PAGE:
So yesterday a friend and mentor of mine, Joe Boris, pointed out to me after I made a short blog post that it had been five months since I made my last post, titled Labor of Love. In said post I talked about how great it had been to get out and actually shoot for fun, shoot for myself rather than for a paying job.
And now I find it kind of ironic that a discussion Joe and I had a month or so ago was the inspiration for this post – a post that I have been putting off writing ever since. Why have I been putting it off? Is it laziness? Nope, not that. Is it a lack of time? Nope – I have time. Is it a lack of ability? Somewhat – I am not the best writer in the world and have trouble putting my thoughts down in writing – but I’m certainly not illiterate either. So why is it that sometimes I will put things off -- procrastinate over doing something that’s not that big of a deal and just let it haunt me? I'll tell you why – I want what I create and present for others to see to be really good. Whether it be photography OR a simple little blog post.
Back to the discussion Joe and I had. So we were talking about me shooting random photos when I am out and about with my iPhone and then posting them to various social networking sites. Basically just sharing with others the way I see the world in my day-to-day life. Nothing complicated at all; I shoot it, tweak it with in-phone software, and then post it -- all inside of maybe three to five minutes right from my phone. It is fun and kind of allows me to enjoy and remember why I fell in love with photography to begin with.
This being the simple act of seeing something great or interesting and then capturing it to share with anybody that cares to see the world through my eyes. No planning out a big shoot, no worrying about things with the shoot going wrong, no spending hours in Photoshop doing post production. Just straight-up photography for fun at that time and not feeling the burden of all that can go along with shooting stuff with my real cameras. Feeling guilty because I need to be doing something business-wise rather than playing with photos I shot “for fun”. Following up with clients, finding new clients, paperwork, etc. All things that are not necessarily fun – but are required if you want to stay in business.
So Joe’s perspective on all of this was quite simple. This being that if you are going to take the time to shoot something then you should take the time to do it right and not with a camera phone. Shoot it with something that you can actually get a print from and not something where your file might look pretty on a computer monitor but can never be any more than that. Shoot it in a way that it will have commercial or fine art value – which is not really possible with the small file size that a camera phone creates. Wise words on his part and a very valid viewpoint I think.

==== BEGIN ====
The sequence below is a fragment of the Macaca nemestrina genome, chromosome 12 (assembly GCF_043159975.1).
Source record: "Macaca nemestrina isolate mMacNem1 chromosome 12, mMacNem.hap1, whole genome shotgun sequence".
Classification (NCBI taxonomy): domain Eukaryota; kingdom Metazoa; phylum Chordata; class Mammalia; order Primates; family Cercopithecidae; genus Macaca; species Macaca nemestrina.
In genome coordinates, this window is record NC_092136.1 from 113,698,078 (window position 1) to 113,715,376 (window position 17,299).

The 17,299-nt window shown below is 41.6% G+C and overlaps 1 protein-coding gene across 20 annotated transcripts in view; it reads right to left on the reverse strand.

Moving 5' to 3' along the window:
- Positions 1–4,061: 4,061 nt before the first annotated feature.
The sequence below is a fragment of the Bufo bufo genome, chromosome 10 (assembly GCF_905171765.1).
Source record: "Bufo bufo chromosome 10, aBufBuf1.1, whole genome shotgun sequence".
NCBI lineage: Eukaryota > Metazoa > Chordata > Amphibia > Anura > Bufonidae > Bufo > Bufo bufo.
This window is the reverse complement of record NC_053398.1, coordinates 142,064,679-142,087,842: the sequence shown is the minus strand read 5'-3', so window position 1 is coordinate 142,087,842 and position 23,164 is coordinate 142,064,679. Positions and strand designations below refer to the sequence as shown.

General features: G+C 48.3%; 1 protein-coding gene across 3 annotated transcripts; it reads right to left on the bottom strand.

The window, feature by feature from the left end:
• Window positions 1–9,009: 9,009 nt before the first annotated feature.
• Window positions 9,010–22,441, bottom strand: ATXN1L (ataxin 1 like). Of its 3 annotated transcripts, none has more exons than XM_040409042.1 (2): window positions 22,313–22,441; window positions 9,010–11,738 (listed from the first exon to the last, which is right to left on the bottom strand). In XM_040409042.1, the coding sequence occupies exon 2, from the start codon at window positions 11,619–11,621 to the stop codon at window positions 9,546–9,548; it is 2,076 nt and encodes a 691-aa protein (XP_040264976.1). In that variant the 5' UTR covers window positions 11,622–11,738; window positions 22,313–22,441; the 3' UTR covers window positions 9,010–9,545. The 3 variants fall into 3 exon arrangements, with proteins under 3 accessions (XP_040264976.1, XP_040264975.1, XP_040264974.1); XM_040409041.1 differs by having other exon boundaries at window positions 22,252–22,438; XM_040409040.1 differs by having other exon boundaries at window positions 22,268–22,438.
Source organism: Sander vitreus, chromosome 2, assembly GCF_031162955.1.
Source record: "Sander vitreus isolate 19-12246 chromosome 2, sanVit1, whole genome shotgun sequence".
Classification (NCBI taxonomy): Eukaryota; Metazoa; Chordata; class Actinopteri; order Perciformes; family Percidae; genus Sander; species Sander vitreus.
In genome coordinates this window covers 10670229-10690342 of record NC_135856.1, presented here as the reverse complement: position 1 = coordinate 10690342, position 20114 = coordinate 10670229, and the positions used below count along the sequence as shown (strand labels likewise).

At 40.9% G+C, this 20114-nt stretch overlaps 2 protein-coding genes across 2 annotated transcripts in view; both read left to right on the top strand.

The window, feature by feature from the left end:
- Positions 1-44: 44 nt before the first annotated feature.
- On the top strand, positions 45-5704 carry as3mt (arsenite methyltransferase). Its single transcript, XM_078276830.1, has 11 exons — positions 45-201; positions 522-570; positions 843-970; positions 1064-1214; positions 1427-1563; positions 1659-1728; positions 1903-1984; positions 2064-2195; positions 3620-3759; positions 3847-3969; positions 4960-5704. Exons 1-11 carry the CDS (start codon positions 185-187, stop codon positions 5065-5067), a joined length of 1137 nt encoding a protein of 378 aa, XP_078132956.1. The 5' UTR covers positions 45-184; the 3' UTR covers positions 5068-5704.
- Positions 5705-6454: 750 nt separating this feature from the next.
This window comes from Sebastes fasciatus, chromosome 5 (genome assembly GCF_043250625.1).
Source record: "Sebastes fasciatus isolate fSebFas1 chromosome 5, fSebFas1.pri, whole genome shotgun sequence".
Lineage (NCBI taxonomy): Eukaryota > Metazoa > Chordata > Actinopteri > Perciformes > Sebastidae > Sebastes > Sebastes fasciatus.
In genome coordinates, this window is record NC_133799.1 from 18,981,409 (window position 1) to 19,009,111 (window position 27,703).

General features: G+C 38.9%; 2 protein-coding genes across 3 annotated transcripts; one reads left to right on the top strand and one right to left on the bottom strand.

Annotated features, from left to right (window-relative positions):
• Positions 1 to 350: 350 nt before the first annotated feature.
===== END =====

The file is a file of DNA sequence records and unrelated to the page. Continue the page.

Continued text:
I would expect no less of Joe because he is one of the most meticulous, detailed oriented people I have ever known and a great photographer all together - I have learned sooo much from him. Yet I still haven’t followed his advice and have continued with my little iPhone photography work.
Why? Because I crave being able to take photos sometimes and then just being able to let them go and not think about it anymore. There are also times when having my regular camera around would be impractical - it’s kinda hard to put my camera in my pocket and carry it with me all the time like I do with my iPhone.
So what I am getting at is how and when you should draw the line on wanting everything you do to be perfect and or just so – so much so that it can be counterproductive. This blog post is a perfect example of this – I keep on struggling to find the perfect way to express my thoughts on the matter in a concise way and just can’t seem to do it without rambling. And this is why I have put off writing it for so long because I knew it would be like this.
I have shots from several photo shoots I did for fun months ago that I have not even touched yet because I always feel like there is something else I need to be doing work-wise. How do I find that balance of shooting for myself, which is important, but not let it bother me so much in the process?
Am I the only one that allows my desire to do something well to keep me from doing it at all? Right now all of these iPhone shots I have included in this post are my own way of dealing with this – my way of just appreciating something for what it is at any given moment in time. Not over-thinking it, not overdoing it and not feeling like I have to perform up to standards I would expect from myself otherwise when it comes to photography if I was shooting with the beast of burden that my actual cameras can be at times.
It’s a very odd feeling when you love something so much, yet still feel so frustrated over it at the same time. I guess that is just the price you have to pay when you are trying to make a living at something you are so passionate about.